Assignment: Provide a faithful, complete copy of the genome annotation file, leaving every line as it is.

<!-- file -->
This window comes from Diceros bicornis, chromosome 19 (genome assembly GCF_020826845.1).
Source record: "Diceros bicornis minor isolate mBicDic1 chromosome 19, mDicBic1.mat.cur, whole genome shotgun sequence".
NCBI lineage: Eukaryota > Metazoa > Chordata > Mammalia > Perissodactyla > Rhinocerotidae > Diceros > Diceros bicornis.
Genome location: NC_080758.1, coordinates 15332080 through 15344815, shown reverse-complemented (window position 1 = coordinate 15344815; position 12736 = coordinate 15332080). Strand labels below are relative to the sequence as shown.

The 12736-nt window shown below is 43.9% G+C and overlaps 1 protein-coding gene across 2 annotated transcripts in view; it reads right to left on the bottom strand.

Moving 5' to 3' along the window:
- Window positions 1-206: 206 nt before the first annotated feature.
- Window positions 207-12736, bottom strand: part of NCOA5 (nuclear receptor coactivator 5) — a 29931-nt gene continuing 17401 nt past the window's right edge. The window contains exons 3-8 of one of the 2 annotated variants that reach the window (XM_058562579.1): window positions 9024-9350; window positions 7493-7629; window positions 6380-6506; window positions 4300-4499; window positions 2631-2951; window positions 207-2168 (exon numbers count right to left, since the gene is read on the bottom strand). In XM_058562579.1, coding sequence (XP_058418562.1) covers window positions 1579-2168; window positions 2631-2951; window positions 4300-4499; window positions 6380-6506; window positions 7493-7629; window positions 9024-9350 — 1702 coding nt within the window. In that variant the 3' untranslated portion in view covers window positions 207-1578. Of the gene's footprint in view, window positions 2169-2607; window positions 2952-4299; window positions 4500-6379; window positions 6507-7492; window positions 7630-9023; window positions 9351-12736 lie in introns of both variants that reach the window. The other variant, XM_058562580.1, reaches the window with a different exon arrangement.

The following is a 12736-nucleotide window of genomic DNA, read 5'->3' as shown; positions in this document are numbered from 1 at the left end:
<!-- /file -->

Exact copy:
This window comes from Diceros bicornis, chromosome 19 (genome assembly GCF_020826845.1).
Source record: "Diceros bicornis minor isolate mBicDic1 chromosome 19, mDicBic1.mat.cur, whole genome shotgun sequence".
NCBI lineage: Eukaryota > Metazoa > Chordata > Mammalia > Perissodactyla > Rhinocerotidae > Diceros > Diceros bicornis.
Genome location: NC_080758.1, coordinates 15332080 through 15344815, shown reverse-complemented (window position 1 = coordinate 15344815; position 12736 = coordinate 15332080). Strand labels below are relative to the sequence as shown.

The 12736-nt window shown below is 43.9% G+C and overlaps 1 protein-coding gene across 2 annotated transcripts in view; it reads right to left on the bottom strand.

Moving 5' to 3' along the window:
- Window positions 1-206: 206 nt before the first annotated feature.
- Window positions 207-12736, bottom strand: part of NCOA5 (nuclear receptor coactivator 5) — a 29931-nt gene continuing 17401 nt past the window's right edge. The window contains exons 3-8 of one of the 2 annotated variants that reach the window (XM_058562579.1): window positions 9024-9350; window positions 7493-7629; window positions 6380-6506; window positions 4300-4499; window positions 2631-2951; window positions 207-2168 (exon numbers count right to left, since the gene is read on the bottom strand). In XM_058562579.1, coding sequence (XP_058418562.1) covers window positions 1579-2168; window positions 2631-2951; window positions 4300-4499; window positions 6380-6506; window positions 7493-7629; window positions 9024-9350 — 1702 coding nt within the window. In that variant the 3' untranslated portion in view covers window positions 207-1578. Of the gene's footprint in view, window positions 2169-2607; window positions 2952-4299; window positions 4500-6379; window positions 6507-7492; window positions 7630-9023; window positions 9351-12736 lie in introns of both variants that reach the window. The other variant, XM_058562580.1, reaches the window with a different exon arrangement.

The following is a 12736-nucleotide window of genomic DNA, read 5'->3' as shown; positions in this document are numbered from 1 at the left end: